Maybe it’s the Internet and all the tools available at our fingertips now, or the fact that we’re more informed consumers today – or maybe it’s that the millennial generation is now the largest demographic out there. Something has changed in how we shop and what we accept when it comes to marketing these days - and it’s for the better.
It’s not so easy any more to tout yourself as the best and the leading or push unsupported claims – when research and the truth are only a finger touch away on the World Wide Web. This has become true for the human eye too. I don’t know about you but I can spot a photoshopped image or airbrush job in a heartbeat now. I know exactly what to look for (awkward shadows, uneven lines) to tell if a picture isn’t true.
So many brands are starting to listen. Pushing plus size, natural hair and beauty and even refusing to airbrush their photos.
No where is this perhaps more important than a teen girls’ clothing brand. It’s arguably one of the most delicate years when dealing with one’s self acceptance and confidence. One brand took a leap of faith and said they’d stop airbrushing those images a few years back and there’s since been a movement.
American Eagle lingerie brand, Aerie, said back in 2014, with a hashtag campaign, that it was going to stop retouching photos and take time to appreciate women for how they actually look. The campaign, #AerieREAL reportedly helped the company’s sales increase and puts it up against other popular lingerie brands like Victoria’s Secret which is still touting a much less realistic looking woman in their brands undergarments.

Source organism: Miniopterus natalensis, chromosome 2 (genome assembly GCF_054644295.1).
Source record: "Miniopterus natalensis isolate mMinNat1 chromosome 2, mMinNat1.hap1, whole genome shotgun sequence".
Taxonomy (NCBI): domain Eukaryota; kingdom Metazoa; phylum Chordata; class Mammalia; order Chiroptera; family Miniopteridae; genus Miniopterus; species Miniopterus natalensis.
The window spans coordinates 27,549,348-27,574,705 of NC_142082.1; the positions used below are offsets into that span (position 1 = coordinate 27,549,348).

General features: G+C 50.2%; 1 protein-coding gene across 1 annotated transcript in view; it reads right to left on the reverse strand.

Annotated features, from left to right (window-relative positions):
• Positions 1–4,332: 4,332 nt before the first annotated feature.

While the two brands may be targeting different markets and a different reason behind purchasing their goods, the message Aerie sends out by sticking by its word to keep things ‘real’ in its depiction of women - from differing body sizes to tattoos and birthmarks - and making self acceptance a key focus, is something consumers today are responding well to.
In more hashtag campaign fun, the company earlier this year also decided to take a bold step and include men in the conversation with #AerieMAN. This brand campaign branches off of its body positive marketing for women and focuses on not retouching men in underwear and swim garment photos too.
"We aren't afraid of being bold in how we engage our customers, whether through a video that makes you think twice, or challenging the norm in how a brand markets to men," said Chad Kessler, American Eagle Outfitters Global Brand President at the time of the announcement. "We are an all-inclusive brand and we know our male customers respond to humor. We look forward to continuing to innovate and evolve the American Eagle Outfitters product offerings."
This is both a fun and serious matter. American Eagle Outfitters also donated $25,000 to the National Eating Disorders Association – I don’t know about you, but they’ve certainly earned my attention.